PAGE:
EPR nuclear reactor untested
India racing to buy an untried reactor?, The Hindu, 6 Dec 2010, “……….critics point out that the technology, which is extremely capital intensive, remains untried and the EPR has run into trouble wherever it is being built.Started in 2005, the initial completion and commissioning date for the Finnish OL3 reactor was 2009. Over the years and because of repeated delays, the reactor’s budget too has increased from €3 billion to an estimated €5.7 billion with TVO and Areva locked in bitter arbitration. The Finnish company which awarded Areva a fixed price, turn key contract for the project is claiming damages totalling some €2.7 billion.
There are only four such reactors currently under construction in the world, two in China, known as Taishan 1 and 2, one in Finland known as OL3 and Flamanville3 in northern France. Work on Taishan 1 and 2 has just started and it is difficult to say whether it is running to cost and will be completed on time.
But the Flamanville3 reactor in France, being built by the French electricity giant EDF, the world’s most experienced architect engineer which has 58 nuclear reactors to its credit in France alone, has also run up huge delays and cost over-runs. Anne Lauvergeon, the CEO of Areva, in a snide aside during an interview with The Hindu indicated that the problems of both Ol3 and Flamanville could come from the civil engineering firm retained for both projects — the French construction giant, Bouygues.
A third generation pressurised water reactor, the EPR was initially known as the European Pressurised Reactor or the Evolutionary Power Reactor. This has now been changed by Areva to the trademarked name of EPR. Designed to be more competitive because of its massive power output of 1,650MWe, the reactor uses fuel that is a mix of uranium and plutonium oxide known as MOX.
The EPR has been marketed as the safest and strongest reactor in the world capable of withstanding hits from a full-size passenger airplane. But critics say that the redundancy of the safety measures has made the reactor extremely complex and costly to build, resulting in huge delays and cost over-runs……..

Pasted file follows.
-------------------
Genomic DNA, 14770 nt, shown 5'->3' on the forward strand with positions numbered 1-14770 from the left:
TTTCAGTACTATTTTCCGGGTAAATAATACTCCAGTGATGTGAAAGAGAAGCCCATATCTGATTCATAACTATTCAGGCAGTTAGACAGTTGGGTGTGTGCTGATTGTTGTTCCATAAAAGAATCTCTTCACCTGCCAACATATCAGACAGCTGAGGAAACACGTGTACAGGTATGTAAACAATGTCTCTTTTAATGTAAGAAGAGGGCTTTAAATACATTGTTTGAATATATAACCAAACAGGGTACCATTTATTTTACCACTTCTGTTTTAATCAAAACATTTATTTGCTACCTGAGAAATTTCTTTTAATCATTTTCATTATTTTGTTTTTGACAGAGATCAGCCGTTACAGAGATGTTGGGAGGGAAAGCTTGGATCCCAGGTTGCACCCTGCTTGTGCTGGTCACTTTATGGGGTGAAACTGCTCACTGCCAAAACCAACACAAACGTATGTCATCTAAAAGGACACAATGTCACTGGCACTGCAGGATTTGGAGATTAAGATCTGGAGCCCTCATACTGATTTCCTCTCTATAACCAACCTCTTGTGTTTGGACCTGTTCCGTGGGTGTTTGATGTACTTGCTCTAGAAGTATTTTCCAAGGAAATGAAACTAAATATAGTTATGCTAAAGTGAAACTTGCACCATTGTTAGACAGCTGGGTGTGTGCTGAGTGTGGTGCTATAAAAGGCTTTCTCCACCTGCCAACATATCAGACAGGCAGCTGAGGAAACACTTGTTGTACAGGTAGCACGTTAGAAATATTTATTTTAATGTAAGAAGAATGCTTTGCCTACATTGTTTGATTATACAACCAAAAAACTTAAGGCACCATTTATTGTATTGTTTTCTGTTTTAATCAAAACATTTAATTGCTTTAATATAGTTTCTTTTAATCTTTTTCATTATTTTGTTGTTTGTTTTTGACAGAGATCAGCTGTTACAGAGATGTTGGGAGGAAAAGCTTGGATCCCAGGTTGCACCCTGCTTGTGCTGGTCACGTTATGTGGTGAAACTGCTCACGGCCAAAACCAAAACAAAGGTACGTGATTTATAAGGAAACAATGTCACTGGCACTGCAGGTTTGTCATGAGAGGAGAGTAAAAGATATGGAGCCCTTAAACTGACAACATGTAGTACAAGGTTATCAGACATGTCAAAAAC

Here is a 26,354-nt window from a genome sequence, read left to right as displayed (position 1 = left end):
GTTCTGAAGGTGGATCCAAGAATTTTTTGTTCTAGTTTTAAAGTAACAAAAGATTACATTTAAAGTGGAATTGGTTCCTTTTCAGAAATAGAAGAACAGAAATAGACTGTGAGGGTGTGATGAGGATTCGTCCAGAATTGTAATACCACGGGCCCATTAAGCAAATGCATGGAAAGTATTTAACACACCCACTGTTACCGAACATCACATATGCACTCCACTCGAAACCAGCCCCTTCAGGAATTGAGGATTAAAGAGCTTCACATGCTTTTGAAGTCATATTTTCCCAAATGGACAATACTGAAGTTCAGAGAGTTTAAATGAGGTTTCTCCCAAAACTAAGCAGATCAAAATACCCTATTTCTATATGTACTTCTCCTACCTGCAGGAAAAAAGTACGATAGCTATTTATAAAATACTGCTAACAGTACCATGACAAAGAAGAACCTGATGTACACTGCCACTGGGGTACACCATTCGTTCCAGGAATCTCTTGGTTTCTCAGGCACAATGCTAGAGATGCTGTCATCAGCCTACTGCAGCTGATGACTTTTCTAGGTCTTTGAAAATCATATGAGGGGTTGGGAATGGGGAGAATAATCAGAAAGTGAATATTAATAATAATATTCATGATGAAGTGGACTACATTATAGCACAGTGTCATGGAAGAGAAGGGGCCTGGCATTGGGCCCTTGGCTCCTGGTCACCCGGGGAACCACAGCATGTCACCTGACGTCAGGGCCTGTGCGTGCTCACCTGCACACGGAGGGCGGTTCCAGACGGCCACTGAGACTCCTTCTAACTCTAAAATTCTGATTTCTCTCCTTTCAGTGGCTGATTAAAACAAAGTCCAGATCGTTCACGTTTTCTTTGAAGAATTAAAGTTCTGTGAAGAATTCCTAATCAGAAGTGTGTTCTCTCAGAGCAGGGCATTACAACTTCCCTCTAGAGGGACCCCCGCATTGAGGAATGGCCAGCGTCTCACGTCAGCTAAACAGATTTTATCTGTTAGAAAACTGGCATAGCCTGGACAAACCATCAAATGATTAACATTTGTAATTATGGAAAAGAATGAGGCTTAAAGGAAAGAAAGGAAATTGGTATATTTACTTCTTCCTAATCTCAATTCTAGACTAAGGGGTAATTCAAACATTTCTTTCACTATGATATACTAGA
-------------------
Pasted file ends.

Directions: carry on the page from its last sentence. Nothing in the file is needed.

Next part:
Professor Thomas, a specialist on nuclear energy at Greenwich University’s School of Business, feels that India would be making “a terrible mistake purchasing technology that has been plagued by problems, is needlessly expensive and, above all, is yet to prove its efficiency.”
The U.S. Nuclear Regulatory Commission, considered the gold standard in matters of nuclear safety, in a communiqué issued as recently as July 23, 2010, said it “has informed AREVA NP that the company has yet to demonstrate how some aspects of the EPR reactor’s digital instrumentation and control system meet NRC requirements …………
The long and short of it is that the EPR is still a reactor in the making whose design is likely to undergo serious modification before it can be built as a series………….
Thomas Houdre, the chief of the French Nuclear Safety Authority (ASN), told The Hindu that his organisation was waiting for Areva to submit another report on the Instrumentation and Control question which continues to hang fire. The ASN has also pointed to welding problems. Classified EDF documents leaked to the press in March 2010 have raised questions about the safety of the nuclear core. “Spanning 10 years from 1999 to 2009, the documents refer to a major redesign of the core because original plans did not meet safety criteria for control rod ejection accident at high power,” the New York Times reported. “Control rods regulate the nuclear reaction in the reactor vessel, and a control rod ejection accident has a domino effect, causing parts of the reactor to overheat. In a severe case, that will break the cladding covering the radioactive fuel rods, causing them to release radioactivity, with potentially dangerous consequences,” the NYT noted on July 26, 2010.
EDF documents reveal that the architect engineer at Flamanville3 tried to find safer cladding material. However, these attempts have so far not been successful.
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